Take a step back into the real world before you follow the D.80 to Saint-Maxim-la-Sainte-Baume, passing through the village of Nans-les-Pins. Be careful: this road is very winding.

Idea 4 (for the more sporty among you) The Huveaune springs

Coordonnées GPS : 
X 0878.164 Y 1822.039

After the descent, take the first road on the left towards the respiratory rehabilitation centre. The walk is two hours from the car park, with unclear signposting. If you prefer not to stop, continue your journey to reach the medieval city-state of Saint-Maxim-la-Sainte-Baume.

If you prefer not to stop, continue your journey to reach the medieval city-state of Saint-Maxim-la-Sainte-Baume. One of the most important basilicas in the south-east of France is enthroned in the centre of this little town.

source-de-lhuveaune

Idea 5: The Basilica and the royal monastery.

Coordonnées GPS
X 0885.799 Y 1834.259

After several phases of construction, the monument was completed in the 15th century. This basilica, the biggest Gothic building in Provence, is always an extremely visited place. Mass, celebrations, pilgrimages, processions and even princely marriages (such as one of the Luxembourg princely family’s son’s in 2013) take place there. The monumental organs resound with all their might.

Joined to the basilica, the monastery and cloister form a rich architectural heritage. The garden, sacristy and chapter house also have exhibitions and traditional events. The Royal Monastery is now being used as a hotel.

cloitre-de-la-basilique

Stage 4

At this point of the day, we propose that you start making your way back towards Solliès-Pont. That said, the route back lends itself to another couple of stops.

Follow the DN.7 towards Tourves.

There’s a previously unseen museum at the heart of this little village.

Idea 6: The Gueules Rouges Museum

Avenue de la Libération 83170 Tourves

Coordonnées GPS 
X 0890.621  Y 1829.791

A fun visit to the Gueules Rouges Museum tells the tale of bauxite mining in the Var.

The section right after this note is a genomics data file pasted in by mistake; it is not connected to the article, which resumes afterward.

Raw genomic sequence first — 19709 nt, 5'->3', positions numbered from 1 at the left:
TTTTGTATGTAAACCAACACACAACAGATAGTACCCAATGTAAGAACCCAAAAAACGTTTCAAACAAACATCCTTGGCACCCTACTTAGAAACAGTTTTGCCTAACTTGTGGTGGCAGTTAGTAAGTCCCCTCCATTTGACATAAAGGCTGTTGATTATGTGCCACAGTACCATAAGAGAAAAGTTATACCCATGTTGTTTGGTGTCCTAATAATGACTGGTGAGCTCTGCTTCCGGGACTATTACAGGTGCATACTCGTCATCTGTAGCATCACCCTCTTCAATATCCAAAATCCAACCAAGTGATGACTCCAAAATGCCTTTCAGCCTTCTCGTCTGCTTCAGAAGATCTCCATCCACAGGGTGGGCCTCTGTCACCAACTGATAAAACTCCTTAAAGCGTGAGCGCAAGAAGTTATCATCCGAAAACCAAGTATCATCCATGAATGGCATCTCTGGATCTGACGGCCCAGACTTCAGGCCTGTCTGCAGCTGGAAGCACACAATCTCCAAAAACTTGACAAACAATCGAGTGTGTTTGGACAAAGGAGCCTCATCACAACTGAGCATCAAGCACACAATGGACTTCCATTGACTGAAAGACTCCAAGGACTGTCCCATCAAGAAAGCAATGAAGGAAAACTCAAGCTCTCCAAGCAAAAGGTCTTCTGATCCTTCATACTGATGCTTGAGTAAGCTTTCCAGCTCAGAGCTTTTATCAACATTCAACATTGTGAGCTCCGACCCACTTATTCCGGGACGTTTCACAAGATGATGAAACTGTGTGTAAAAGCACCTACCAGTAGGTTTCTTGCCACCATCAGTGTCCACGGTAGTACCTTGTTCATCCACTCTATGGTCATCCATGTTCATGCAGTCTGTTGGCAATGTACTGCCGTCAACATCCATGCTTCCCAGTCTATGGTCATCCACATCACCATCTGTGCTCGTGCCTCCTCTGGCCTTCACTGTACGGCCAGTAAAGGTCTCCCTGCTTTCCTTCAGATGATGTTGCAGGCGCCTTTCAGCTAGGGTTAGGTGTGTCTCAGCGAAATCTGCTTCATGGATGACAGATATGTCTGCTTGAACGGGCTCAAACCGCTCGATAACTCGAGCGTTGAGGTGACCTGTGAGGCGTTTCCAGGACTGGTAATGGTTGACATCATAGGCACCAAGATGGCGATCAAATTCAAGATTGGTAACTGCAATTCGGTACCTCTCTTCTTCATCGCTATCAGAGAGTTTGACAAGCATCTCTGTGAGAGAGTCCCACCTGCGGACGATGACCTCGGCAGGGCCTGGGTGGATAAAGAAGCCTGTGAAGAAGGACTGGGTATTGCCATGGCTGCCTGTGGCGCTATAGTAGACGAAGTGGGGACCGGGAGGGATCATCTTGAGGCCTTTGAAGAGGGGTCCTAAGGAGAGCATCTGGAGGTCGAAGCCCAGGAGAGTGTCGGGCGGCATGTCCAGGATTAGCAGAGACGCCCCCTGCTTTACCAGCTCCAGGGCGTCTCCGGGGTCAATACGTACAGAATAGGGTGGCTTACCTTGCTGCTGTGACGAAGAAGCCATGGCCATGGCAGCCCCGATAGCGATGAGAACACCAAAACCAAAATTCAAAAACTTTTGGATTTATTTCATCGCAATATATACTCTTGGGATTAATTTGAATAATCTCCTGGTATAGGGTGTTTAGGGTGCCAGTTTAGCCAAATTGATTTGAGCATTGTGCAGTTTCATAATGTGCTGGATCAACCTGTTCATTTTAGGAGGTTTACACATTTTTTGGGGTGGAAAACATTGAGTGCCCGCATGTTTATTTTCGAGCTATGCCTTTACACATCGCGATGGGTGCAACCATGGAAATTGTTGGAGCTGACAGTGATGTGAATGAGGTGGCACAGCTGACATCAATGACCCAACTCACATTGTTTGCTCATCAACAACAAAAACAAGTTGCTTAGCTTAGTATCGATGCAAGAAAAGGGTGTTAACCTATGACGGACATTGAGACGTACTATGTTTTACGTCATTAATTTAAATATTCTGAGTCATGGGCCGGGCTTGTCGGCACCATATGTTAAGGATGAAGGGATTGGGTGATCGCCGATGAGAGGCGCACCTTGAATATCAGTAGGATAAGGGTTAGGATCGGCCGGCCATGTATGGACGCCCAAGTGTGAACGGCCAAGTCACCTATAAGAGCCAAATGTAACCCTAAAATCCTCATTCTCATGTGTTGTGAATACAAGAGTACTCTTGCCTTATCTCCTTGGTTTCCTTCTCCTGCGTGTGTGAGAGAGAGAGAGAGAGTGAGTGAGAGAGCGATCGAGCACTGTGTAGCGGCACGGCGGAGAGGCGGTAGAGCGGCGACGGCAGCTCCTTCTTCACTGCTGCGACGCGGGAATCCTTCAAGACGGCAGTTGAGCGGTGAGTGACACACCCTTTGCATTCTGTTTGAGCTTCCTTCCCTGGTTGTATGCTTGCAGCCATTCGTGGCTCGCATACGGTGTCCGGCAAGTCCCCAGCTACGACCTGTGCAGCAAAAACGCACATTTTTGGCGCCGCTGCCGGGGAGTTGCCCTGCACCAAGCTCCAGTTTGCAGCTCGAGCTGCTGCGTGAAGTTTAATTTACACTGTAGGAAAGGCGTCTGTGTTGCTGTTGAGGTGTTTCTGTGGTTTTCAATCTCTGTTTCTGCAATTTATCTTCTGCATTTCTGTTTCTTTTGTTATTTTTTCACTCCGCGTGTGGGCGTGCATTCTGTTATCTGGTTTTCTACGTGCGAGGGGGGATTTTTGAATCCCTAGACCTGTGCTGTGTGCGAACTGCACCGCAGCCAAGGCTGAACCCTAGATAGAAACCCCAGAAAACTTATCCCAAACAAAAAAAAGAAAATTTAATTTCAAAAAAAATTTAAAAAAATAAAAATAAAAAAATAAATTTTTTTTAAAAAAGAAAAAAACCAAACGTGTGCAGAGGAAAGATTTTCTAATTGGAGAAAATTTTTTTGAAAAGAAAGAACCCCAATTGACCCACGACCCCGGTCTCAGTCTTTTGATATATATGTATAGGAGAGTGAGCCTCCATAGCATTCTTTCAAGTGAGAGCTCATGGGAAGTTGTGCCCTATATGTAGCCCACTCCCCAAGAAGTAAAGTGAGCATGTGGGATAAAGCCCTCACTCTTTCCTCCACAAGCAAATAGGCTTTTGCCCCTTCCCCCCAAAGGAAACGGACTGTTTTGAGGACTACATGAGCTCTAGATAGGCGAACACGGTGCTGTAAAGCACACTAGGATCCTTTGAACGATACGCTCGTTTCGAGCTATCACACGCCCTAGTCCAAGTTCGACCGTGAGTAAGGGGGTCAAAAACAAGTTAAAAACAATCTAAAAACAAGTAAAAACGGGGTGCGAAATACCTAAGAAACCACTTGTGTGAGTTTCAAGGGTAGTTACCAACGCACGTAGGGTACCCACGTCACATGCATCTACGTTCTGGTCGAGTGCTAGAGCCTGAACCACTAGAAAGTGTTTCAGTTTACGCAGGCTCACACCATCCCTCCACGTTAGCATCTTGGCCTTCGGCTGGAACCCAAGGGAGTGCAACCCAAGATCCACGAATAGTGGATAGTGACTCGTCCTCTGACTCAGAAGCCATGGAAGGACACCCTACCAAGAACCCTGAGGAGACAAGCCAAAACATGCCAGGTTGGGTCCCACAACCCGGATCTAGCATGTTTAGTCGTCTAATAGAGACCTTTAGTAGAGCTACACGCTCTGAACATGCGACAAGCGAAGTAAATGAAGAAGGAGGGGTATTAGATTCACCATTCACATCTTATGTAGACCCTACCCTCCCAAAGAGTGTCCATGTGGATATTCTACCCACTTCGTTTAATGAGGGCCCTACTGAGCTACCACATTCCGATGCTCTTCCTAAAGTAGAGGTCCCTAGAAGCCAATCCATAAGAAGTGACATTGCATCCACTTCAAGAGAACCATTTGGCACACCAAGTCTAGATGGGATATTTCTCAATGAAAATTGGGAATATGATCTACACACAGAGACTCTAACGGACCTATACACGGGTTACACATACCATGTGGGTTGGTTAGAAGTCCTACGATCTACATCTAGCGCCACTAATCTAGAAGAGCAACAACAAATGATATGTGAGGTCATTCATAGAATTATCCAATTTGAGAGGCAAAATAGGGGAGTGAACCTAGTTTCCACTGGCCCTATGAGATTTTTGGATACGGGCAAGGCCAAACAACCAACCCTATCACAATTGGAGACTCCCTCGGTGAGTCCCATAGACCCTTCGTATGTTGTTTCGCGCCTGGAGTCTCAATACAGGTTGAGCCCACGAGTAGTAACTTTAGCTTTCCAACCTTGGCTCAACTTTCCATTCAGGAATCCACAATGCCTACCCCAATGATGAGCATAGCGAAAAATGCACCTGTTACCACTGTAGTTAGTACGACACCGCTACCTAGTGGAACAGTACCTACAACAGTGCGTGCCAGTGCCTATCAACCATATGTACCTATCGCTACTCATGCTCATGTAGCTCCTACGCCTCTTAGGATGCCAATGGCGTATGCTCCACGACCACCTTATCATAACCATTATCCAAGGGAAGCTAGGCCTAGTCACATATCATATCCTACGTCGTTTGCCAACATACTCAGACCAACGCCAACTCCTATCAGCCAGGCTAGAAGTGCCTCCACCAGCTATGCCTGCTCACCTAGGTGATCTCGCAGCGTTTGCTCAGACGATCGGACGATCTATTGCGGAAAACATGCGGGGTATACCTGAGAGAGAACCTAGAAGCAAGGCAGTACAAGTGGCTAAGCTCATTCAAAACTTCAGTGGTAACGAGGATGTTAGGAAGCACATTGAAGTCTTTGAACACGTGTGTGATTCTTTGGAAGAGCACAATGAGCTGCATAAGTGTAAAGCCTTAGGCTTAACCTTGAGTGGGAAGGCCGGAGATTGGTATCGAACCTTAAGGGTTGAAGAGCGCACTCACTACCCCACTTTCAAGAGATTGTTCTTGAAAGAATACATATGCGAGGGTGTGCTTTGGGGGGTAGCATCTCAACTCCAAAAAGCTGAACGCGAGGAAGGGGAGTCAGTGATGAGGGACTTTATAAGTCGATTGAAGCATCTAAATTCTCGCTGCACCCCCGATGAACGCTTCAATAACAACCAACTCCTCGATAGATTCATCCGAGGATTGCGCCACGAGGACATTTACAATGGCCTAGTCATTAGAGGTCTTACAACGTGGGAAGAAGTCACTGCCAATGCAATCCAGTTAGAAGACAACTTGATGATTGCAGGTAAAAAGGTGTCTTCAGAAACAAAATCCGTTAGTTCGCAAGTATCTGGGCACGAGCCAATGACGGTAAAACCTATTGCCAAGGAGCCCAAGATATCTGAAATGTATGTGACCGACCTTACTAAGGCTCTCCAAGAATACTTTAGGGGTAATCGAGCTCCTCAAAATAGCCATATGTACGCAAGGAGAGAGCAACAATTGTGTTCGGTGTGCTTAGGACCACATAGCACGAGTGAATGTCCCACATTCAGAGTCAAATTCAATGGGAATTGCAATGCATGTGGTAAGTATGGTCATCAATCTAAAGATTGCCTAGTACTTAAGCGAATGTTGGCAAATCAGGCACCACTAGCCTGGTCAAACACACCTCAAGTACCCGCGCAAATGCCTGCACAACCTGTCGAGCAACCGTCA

Practical information:

  • Paid entry.

Opening hours:

  • July-August: Every day from 10am to 1pm and from 2pm to 6pm (except Tuesdays). Tours are at 11am, 2:30pm, 3:30pm and 4:30pm.
  • The rest of the year: From Wednesday to Sunday from 2pm to 6pm. Tours are at 3pm and 4:30pm.
  • Closed from 15 December to 1 February.

Contact information:

Idea 7: The remains of the Chateau de Valbelle, Tourves

Coordonnées GPS
X 0890.509  Y 1829.439

A surprising site which is worth the detour. A free visit livened up by information panels.

A little history: In the 18th century, Count Omer de Valbelle built, with the help of the architect Vallon, a large dwelling on the ruins of a medieval castle that used to belong to Jeanne des Baux, the queen of Naples. The castle was extended and decorated progressively between 1765 and 1777. 

The eastern face, in particular, was livened up by a colonnade by Tuscan order, and a park was created, destined to providing a framework for luxurious parties, where the all of the nobility from Provence reunited. This park, considered as one of the most beautiful parks in Provence in the 18th century, has today fallen into disuse, but it still has a great deal of dreamlike power thanks to the romanticism that its ruins release. It extended out on either side of the castle, between the trees on a hill. It was full of unusual plant varieties and brightened up by several statues (Venus, Mars…), factories (pyramid, pagoda, obelisk), stables, a windmill and a bird shop, of which few traces are left today. It may seem that disorder and randomness reigned. But the placement of factories and bushes was, in fact, down to rigorous geometry that can only be noticed by looking at a map.

During the French Revolution, the castle was seized as emigrant property. The furniture was scattered and the park devastated. A good number of the ornaments disappeared. Some were saved and can now be seen in museums. Others, such as the Pigne vase, now transformed into a fountain, have been placed in the village.

The ruins of the castle and park are listed as historic sites.

chateau-de-valbelle